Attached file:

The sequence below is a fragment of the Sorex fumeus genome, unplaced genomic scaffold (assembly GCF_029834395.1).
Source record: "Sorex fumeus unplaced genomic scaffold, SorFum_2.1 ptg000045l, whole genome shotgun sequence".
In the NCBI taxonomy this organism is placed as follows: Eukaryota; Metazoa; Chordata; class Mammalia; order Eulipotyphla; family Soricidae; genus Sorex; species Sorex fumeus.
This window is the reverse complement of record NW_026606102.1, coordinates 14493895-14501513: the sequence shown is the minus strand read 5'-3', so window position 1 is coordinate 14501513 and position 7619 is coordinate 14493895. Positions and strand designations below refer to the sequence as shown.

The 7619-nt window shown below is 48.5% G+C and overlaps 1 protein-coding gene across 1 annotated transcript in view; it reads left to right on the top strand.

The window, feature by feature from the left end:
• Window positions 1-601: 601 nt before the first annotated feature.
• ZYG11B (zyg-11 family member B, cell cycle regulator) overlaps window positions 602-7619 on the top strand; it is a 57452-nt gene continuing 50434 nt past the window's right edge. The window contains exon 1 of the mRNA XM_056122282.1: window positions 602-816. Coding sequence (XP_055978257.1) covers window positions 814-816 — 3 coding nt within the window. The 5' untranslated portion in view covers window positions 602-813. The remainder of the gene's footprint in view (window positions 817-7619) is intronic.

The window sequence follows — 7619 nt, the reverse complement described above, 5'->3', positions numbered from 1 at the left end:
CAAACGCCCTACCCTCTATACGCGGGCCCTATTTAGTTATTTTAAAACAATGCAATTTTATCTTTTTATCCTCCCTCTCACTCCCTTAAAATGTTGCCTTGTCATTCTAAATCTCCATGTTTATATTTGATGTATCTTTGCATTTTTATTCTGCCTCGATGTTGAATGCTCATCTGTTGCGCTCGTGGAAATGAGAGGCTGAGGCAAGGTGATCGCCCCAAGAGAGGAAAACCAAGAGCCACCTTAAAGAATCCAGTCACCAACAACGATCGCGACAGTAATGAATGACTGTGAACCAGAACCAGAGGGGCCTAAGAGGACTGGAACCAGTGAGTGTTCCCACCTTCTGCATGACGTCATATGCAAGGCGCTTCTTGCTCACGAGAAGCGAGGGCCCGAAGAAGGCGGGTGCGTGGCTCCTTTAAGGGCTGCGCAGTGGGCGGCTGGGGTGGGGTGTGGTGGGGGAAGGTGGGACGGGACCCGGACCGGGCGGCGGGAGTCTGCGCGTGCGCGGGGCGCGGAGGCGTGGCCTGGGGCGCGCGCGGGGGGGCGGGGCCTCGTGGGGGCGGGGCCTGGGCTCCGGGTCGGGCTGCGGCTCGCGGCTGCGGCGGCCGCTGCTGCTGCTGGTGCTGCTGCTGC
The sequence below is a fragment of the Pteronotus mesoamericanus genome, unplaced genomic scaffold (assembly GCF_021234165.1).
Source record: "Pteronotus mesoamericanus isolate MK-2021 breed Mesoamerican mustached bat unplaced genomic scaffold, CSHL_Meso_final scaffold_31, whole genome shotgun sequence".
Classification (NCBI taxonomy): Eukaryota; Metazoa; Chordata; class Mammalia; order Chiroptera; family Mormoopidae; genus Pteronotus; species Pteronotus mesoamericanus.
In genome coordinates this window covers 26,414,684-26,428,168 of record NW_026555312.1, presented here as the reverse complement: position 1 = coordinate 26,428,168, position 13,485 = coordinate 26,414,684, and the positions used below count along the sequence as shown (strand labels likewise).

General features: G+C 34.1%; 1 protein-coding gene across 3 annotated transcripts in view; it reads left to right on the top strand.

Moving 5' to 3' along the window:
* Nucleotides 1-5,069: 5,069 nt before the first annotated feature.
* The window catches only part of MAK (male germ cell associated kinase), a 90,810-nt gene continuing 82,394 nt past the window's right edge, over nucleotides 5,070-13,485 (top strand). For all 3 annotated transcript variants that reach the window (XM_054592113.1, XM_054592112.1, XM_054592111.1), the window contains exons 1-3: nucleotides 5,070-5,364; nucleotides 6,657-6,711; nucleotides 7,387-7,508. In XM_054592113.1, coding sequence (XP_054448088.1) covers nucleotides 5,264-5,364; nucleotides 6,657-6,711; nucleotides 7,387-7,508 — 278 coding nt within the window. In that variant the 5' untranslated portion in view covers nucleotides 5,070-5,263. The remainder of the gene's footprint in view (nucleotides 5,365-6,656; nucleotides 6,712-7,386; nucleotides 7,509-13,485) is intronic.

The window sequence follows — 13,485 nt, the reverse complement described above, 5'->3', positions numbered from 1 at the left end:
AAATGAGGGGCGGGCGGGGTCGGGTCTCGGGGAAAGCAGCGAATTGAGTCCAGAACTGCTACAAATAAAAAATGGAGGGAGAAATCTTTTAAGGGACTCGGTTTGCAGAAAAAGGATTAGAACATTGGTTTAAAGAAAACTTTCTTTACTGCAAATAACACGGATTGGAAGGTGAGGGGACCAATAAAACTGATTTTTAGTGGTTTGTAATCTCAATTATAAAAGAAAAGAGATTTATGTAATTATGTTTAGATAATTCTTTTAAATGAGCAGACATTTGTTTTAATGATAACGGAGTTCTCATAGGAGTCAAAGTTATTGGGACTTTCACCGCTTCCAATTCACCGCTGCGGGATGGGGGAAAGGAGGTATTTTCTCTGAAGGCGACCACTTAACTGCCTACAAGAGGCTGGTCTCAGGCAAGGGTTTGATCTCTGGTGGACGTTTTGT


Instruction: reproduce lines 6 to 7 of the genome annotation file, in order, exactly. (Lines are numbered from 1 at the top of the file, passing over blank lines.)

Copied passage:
The window, feature by feature from the left end:
• Window positions 1-601: 601 nt before the first annotated feature.